struggle. The Officials concentrated on the class question while ignoring the national one, and the Provisional Republican movement concentrated on the national question while ignoring class issues. In contrast, the Republican Socialist movement would concretely link the two. Unfortunately, since Costello's death, the idea of "For National Liberation and Socialism" merely remained a slogan and was not developed into a concrete programme. This partly related to the fact that the IRSP put too much emphasis upon the strategy of the Broad Front. For its time, the proposal to form a united front was very advanced - it broke with exclusivism and elitism latent within Republican politics to this day. Costello recognised that armed struggle on its own could not succeed, it needed to be grounded on a mass movement and collaborate with other progressive organisations. One must also note that the Broad Front envisaged by Costello had little to do with the so-called "pan-nationalist front" of today, as it would be limited to progressive social forces. The problem was that Costello elevated the tactic of the Broad Front to the level of a strategy. As a tactic, it is very valid for the IRSP to engage in joint actions, in a united front with other political organisations on specific issues and specific goals. However, the Broad Front is not the decisive catalyst for struggle. The development of the Broad Front should be subordinated to the necessity of building the revolutionary vanguard party based on scientific socialism as the decisive vehicle to bring about national liberation and socialism. There was a problem of priorities because in effect, the IRSP tended to subordinate the development of the party to the construction of the Broad Front, and was willing to submerge its particular political outlook in a Broad Front (see for instance the experience of the Irish Front in Derry in 1977-78). Costello called for the Broad Front without clear indications of the dangers of popular frontism. The result is that the party was unable to develop a clear ideology nor define its politics beyond the slogan "For National Liberation and Socialism" and a vague call for the "Broad Front". However, this failure is not unique: from the 1930s Republican Congress to the League of Communist Republicans in the 1980s, no group really solved the problem of the relation between the strategy of party building and the constitution of the united popular front.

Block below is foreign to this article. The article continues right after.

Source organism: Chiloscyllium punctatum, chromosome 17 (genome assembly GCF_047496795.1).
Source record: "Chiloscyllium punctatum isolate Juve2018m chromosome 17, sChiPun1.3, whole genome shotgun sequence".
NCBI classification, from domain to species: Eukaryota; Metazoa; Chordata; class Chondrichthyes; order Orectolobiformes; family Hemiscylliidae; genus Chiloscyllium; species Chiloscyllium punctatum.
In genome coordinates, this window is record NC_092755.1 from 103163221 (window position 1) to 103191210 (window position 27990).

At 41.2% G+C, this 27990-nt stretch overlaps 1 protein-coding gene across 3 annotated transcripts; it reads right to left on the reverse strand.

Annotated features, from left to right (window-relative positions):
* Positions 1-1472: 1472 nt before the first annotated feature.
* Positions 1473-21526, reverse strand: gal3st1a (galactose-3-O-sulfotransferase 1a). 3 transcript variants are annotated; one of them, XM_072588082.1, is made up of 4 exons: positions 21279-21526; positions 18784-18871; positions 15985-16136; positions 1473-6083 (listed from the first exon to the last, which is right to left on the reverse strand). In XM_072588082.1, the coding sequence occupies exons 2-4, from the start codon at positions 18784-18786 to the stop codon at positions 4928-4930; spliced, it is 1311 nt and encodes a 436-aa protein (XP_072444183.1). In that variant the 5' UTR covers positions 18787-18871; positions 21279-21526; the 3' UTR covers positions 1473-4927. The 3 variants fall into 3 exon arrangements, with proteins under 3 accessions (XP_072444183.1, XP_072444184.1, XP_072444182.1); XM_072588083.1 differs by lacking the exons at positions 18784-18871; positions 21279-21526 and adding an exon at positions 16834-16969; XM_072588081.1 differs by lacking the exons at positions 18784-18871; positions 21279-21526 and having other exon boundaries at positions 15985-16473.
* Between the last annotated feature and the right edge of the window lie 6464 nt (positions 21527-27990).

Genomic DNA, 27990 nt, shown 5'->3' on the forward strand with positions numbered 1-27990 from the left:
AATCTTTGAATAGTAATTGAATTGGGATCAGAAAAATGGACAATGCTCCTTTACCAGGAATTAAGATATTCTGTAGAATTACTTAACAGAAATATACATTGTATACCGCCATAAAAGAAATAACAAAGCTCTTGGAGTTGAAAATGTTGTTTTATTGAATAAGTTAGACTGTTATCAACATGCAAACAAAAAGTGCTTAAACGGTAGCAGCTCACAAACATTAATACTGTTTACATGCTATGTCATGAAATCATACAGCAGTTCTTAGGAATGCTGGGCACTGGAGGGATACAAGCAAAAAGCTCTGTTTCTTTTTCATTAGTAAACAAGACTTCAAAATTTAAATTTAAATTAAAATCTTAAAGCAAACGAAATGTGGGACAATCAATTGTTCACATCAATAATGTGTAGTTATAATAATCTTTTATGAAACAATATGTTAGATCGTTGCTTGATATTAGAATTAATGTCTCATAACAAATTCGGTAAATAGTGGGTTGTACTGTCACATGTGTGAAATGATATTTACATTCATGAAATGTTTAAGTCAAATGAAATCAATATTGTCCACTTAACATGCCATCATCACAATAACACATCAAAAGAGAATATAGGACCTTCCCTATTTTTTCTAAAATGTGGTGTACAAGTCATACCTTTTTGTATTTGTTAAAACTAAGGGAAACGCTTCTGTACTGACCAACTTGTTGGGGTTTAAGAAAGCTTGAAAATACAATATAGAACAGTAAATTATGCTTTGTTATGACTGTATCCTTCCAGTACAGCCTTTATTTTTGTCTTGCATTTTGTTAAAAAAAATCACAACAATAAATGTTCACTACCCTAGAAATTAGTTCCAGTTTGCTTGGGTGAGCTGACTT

Added to objective (attacks on the movement) and subjective (resignations, political hesitations), the assassination of Seamus Costello in October 1977